Under the Volcano: A Novel (Paperback)
This novel is an often overlooked classic - consistently listed as one of the top 100 books of the 20th century. It's the story of Geoff, the British consul in Quanhnahuac Mexico who is drinking himself to death. His ex-wife has arrived attempting to save him. Full of amazing imagery, the menace of a looming World War 2, tequila and MEZCAL.— From Sarah B
"Lowry's masterpiece. . . has a claim to being regarded as one of the ten most consequential works of fiction produced in [the twentieth] century." — Los Angeles Times
Under the Volcano remains one of literature's most powerful and lyrical statements on the human condition, and a brilliant portrayal of one man's constant struggle against the elemental forces that threaten to destroy him.
Geoffrey Firmin, a former British consul, has come to Quauhnahuac, Mexico. His debilitating malaise is drinking, an activity that has overshadowed his life. On the most fateful day of the consul's life—the Day of the Dead—his wife, Yvonne, arrives in Quauhnahuac, inspired by a vision of life together away from Mexico and the circumstances that have driven their relationship to the brink of collapse. She is determined to rescue Firmin and their failing marriage, but her mission is further complicated by the presence of Hugh, the consul's half brother, and Jacques, a childhood friend. The events of this one significant day unfold against an unforgettable backdrop of a Mexico at once magical and diabolical.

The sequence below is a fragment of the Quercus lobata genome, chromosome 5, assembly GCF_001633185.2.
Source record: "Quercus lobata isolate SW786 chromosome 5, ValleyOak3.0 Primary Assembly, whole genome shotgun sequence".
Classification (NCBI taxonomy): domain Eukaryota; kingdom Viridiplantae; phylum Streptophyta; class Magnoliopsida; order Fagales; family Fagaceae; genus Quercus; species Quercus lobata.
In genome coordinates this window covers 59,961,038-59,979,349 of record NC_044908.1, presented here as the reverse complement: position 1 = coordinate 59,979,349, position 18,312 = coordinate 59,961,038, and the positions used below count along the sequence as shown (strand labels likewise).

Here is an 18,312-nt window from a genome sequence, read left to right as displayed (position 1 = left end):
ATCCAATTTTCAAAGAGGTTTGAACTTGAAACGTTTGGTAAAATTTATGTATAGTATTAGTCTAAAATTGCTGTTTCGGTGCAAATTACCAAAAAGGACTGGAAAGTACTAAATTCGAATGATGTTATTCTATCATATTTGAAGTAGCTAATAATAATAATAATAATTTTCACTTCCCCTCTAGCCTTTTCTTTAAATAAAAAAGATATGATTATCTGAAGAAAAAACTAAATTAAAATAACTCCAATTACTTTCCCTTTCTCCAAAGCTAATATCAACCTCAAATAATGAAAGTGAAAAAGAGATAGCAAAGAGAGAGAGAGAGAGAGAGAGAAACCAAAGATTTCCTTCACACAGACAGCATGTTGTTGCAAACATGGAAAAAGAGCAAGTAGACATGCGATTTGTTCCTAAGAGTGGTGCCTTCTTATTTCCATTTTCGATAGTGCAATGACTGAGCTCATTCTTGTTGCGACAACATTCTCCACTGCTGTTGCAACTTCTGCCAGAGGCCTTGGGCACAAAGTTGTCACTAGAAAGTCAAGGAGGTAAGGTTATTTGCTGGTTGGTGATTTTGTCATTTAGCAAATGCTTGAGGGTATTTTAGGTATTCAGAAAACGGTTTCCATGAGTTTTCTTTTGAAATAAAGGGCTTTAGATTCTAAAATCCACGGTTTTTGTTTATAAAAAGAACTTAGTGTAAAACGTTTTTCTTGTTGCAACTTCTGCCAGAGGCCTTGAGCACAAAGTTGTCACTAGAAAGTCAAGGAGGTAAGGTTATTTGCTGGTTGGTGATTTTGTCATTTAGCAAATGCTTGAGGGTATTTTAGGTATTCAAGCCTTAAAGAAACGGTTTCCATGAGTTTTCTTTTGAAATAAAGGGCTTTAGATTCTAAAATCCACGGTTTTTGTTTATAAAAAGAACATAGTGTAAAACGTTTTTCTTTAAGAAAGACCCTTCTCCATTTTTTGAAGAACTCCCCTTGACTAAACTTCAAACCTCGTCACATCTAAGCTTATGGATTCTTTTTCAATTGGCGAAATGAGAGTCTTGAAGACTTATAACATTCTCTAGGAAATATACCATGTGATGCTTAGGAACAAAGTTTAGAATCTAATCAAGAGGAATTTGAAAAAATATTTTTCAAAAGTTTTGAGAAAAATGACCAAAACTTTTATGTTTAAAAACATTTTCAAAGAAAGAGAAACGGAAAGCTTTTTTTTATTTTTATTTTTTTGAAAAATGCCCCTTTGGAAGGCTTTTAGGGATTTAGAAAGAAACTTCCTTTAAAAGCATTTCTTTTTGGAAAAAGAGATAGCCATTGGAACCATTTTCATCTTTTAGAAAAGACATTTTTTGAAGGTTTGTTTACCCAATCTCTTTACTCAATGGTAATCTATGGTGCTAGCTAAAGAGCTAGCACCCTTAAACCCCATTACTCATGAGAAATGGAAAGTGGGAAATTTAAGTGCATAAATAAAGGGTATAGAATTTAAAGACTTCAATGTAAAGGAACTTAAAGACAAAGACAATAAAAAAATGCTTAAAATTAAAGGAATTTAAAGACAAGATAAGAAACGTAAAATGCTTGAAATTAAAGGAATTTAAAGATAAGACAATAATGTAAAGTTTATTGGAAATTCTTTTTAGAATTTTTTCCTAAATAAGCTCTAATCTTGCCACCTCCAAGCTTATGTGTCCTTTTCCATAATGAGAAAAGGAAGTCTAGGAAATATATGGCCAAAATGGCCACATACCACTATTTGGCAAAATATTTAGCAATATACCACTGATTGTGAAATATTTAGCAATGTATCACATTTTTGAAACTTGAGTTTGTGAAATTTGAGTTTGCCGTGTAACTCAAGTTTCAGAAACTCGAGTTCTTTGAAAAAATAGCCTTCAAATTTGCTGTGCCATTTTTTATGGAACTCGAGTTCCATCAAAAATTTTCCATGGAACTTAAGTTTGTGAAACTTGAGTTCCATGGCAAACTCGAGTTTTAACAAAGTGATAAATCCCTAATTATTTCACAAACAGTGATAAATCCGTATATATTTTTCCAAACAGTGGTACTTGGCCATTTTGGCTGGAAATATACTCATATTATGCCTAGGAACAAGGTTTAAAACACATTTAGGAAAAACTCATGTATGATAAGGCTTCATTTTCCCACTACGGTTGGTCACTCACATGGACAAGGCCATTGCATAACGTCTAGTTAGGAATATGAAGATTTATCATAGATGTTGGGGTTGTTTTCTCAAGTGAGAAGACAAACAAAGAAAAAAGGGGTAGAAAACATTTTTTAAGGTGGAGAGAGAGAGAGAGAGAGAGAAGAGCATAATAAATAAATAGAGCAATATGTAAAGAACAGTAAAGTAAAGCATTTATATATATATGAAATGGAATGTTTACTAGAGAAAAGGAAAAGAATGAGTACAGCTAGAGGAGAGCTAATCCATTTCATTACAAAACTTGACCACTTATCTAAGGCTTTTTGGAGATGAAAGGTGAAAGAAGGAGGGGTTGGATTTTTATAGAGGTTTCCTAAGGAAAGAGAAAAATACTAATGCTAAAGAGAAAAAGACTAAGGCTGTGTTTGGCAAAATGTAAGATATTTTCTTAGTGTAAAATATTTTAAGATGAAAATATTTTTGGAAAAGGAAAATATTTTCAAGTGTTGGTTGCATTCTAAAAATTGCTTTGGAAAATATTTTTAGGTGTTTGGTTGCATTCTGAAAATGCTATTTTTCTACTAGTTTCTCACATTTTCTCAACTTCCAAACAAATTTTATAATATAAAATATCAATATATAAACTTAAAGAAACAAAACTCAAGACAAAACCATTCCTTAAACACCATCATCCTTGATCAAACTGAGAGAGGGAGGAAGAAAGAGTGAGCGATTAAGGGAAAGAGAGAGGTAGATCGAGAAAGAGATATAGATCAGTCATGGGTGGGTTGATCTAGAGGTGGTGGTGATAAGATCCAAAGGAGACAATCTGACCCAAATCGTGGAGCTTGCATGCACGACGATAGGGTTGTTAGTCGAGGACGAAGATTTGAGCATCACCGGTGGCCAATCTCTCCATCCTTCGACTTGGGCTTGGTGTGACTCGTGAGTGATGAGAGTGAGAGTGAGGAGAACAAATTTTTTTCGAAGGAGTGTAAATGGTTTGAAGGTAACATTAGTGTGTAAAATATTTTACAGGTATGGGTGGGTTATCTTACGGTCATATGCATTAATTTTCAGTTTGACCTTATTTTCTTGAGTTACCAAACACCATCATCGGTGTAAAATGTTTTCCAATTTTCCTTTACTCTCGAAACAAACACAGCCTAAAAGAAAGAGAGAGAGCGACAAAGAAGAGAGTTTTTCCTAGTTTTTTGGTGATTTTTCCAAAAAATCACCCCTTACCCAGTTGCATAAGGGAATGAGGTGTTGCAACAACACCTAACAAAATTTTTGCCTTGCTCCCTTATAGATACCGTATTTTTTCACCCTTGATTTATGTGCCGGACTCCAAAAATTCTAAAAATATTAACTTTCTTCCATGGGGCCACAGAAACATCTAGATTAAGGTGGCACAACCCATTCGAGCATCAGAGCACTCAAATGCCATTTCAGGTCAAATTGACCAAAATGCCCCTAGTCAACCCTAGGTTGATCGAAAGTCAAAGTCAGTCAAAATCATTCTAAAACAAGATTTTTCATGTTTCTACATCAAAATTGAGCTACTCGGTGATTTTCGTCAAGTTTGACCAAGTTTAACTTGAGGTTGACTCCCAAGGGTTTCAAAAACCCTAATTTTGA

About the Author
Malcolm Lowry (1909–1957) was born in England, and he attended Cambridge University. He spent much of his life traveling and lived in Paris, New York, Mexico, Los Angeles, Canada, and Italy, among other places. He is the author of numerous works, including Ultramarine and Hear Us O Lord from Heaven Thy Dwelling Place.
“One of the towering novels of this century.”
— New York Times
“[Lowry’s] masterpiece. . . has a claim to being regarded as one of the ten most consequential works of fiction produced in this century. . . . It reflects the special genius of Lowry, a writer with a poet’s command of the language and a novelist’s capacity to translate autobiographical details into a universal statement.”
— Alfred Kazin